By Associate Attorney Danielle Nodar
In 2015, the Supreme Court's decision in Obergefell v. Hodges recognized the constitutional right to marriage extended to unions between same-sex couples. This entitled married same-sex couples to the same benefits and protections under the law as heterosexual couples. However, the Supreme Court’s recent decision overturning Roe v. Wade included a concurring opinion which hinted at the possibility that the Supreme Court may revisit the decision in Obergefell. The threat to overturn the right to same-sex marriage has sweeping consequences in areas relating to healthcare, financial decision-making, and inheritance.
The below information also applies to men and women who are in committed relationships but choose not to marry. North Carolina does not recognize common law marriage.
A person can appoint a Healthcare Power of Attorney designating an agent to receive medical information and make medical decisions on their behalf if the person becomes incapacitated. Without a Healthcare Power of Attorney appointing your preferred agent, North Carolina statutes dictate who will serve as your agent based on their degree of kinship. This hierarchy allows for most spouses to serve as agent for each other, but unmarried adults without the document must rely on a majority of their available parents and adult children to make such decisions jointly. However, if you have a Healthcare Power of Attorney naming your partner as your agent, then the document controls, regardless of whether the Supreme Court overturns the protections of same-sex marriage.
Another area of concern is who will inherit assets after death. In North Carolina, if a person dies without a Last Will and Testament, the state’s intestacy laws govern how probate property (all of the assets that a person owns in their individual name and assets that do not pass via beneficiary designations) are distributed at death. A spouse is given automatic rights and is entitled to at least a percentage of your estate. Obviously, if you are not legally married in the eyes of the law, your partner has no automatic rights, so a will is crucial to have to prevent assets from being distributed to people with whom you do not have a close relationship or to family that does not need your assets. A Last Will and Testament disposing of property will not be impacted should same-sex marriage be overturned. For more information about how property is distributed in North Carolina if you do not have a will, please see our previous blog: What Happens If You Die Without A Will in NC?
Finally, a comprehensive estate plan will allow you to provide for your spouse or partner with non-probate assets not commonly governed by the intestate succession laws, such as life insurance, retirement accounts, jointly owned property with rights of survivorship, securities with named beneficiaries, and Pay on Death or Transfer on Death accounts. By making sure that your partner is named as the beneficiary on these accounts, they will automatically be distributed to the named beneficiary regardless of marital status.
While we cannot anticipate how laws may change in the future, we can assist you with making sure you and your loved ones are protected and provided for through your estate plan. Please call Jesson & Rains for help in crafting an estate plan that works for your family.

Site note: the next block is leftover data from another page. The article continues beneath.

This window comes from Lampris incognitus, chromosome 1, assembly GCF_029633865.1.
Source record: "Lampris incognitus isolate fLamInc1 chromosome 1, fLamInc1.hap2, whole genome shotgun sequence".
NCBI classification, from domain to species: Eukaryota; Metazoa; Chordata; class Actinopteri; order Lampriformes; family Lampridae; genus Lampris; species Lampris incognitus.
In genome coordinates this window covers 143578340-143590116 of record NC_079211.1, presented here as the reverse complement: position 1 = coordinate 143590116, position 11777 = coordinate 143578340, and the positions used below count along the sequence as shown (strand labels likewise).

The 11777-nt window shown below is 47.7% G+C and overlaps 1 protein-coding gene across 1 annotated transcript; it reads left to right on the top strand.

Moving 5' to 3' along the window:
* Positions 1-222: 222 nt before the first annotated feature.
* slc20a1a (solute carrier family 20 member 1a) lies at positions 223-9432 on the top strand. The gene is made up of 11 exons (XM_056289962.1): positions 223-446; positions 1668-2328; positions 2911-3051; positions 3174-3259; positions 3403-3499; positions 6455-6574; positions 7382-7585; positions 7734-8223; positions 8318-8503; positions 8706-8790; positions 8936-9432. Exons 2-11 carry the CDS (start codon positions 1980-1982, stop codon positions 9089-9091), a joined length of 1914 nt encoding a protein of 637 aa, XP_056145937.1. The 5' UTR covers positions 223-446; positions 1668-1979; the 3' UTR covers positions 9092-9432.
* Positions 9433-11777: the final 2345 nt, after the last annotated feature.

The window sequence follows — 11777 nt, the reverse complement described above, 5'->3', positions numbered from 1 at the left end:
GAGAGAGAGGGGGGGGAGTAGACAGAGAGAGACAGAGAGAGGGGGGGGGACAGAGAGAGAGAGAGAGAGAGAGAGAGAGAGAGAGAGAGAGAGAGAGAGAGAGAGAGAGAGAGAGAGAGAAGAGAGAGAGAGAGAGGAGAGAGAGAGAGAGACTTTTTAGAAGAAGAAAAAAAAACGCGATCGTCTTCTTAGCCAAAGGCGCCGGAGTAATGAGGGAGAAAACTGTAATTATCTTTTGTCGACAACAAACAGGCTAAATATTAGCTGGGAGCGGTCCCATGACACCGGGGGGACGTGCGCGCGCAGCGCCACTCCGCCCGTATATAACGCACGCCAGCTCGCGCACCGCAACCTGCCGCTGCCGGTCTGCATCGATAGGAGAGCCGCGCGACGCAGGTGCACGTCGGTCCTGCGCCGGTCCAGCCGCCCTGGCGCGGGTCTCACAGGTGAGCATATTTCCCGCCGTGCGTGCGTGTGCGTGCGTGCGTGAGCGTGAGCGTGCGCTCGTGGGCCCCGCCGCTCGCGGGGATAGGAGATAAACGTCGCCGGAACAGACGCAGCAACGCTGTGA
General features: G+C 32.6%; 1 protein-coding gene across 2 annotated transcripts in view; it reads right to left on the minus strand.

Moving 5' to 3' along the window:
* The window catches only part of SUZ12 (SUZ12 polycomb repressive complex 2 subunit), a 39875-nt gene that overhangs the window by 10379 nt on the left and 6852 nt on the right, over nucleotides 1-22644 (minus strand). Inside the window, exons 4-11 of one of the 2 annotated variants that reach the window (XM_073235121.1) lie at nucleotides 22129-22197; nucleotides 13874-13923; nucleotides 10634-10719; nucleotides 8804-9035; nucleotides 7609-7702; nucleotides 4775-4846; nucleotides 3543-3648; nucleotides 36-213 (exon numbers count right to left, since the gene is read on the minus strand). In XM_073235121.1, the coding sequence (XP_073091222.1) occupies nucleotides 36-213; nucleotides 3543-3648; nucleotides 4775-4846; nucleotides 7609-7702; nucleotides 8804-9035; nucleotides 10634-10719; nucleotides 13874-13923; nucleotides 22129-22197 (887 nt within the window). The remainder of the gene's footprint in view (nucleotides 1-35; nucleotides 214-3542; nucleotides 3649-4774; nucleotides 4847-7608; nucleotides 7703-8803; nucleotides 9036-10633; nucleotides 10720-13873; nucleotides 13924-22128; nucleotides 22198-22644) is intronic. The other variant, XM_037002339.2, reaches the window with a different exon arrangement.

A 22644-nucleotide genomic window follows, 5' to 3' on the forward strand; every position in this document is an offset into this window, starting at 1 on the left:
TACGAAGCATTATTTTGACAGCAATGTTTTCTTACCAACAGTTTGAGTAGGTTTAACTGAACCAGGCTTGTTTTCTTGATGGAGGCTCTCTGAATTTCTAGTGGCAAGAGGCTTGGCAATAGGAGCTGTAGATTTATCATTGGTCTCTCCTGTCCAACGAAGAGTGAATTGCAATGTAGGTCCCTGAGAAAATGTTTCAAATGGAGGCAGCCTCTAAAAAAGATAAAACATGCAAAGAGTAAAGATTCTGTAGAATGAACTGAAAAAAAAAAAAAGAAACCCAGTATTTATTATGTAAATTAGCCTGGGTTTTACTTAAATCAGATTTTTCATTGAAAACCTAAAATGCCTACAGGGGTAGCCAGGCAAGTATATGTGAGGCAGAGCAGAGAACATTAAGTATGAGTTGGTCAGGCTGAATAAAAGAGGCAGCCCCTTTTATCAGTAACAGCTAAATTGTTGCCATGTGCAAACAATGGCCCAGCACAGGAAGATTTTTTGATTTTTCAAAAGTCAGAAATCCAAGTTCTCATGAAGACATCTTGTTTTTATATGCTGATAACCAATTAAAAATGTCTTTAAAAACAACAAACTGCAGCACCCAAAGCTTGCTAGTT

By Tony Cline
On July 8, Governor Roy Cooper signed HB 776 into law. This bill creates a new Remote Online Notarization procedure that go into effect on July 1, 2023. Unfortunately, the details of this procedure are still yet to be determined, but in the meantime, HB 776 also reinstated the previous Temporary Emergency Video Notarization (TEVN) authorization that was initially instituted during the COVID-19 pandemic to allow for remote, safe notarization procedures. This reinstatement is effective until June 30, 2023, when the new law kicks in.
The TEVN authorization allows notaries to remotely notarize several types of documents over videoconferencing platforms. The requirements for these video notarizations are:
While video notarizations are not available for most types of estate planning documents, this new law will allow Jesson & Rains to remotely notarize other types of legal documents. Please do not hesitate to contact us with any questions and for legal assistance.
By Tony Cline
We say this over and over again: everyone needs a will to direct who gets their property when they die and avoid the default inheritance laws of this state. But the truth is, for some people, dying without a will and having their assets go to their “intestate heirs” is okay by them. However, in a country where families are having fewer children, and people are making the decision to cohabitate without getting married, the number of people who will leave behind no intestate heirs will only increase in the future.
If you die without a will and with no intestate heirs, your assets will “escheat” to the state, meaning that all of your property, real, personal, and intangible, will become the property of the state of North Carolina.
If you have no intestate heirs and do not want the state to take your assets, you must have a will. Even a simple will can prevent escheat by naming the desired recipients for your property. Oftentimes, people without intestate heirs will choose a charity, which they prefer over the government. Even if you currently have intestate heirs, there is no guarantee they will survive you, so naming backup beneficiaries can help prevent escheat. If you need assistance with drafting a will, call Jesson & Rains PLLC for assistance.
By Meg Abney
Cryptocurrencies like Bitcoin have gained popularity with investors for years, and around 16% of Americans now report that they have invested in or traded cryptocurrency (crypto). Most of these cryptocurrencies use decentralized networks based on blockchain technology—essentially a ledger that is enforced by a large network of computers.
However, the decentralization that makes crypto so popular also means that failure to plan for death or incapacity can prevent your loved ones from accessing your digital assets. Taking advantage of the blockchain now shouldn’t mean blocking loved ones from inheritance in the future. Read on for some estate-planning tips to help protect your assets.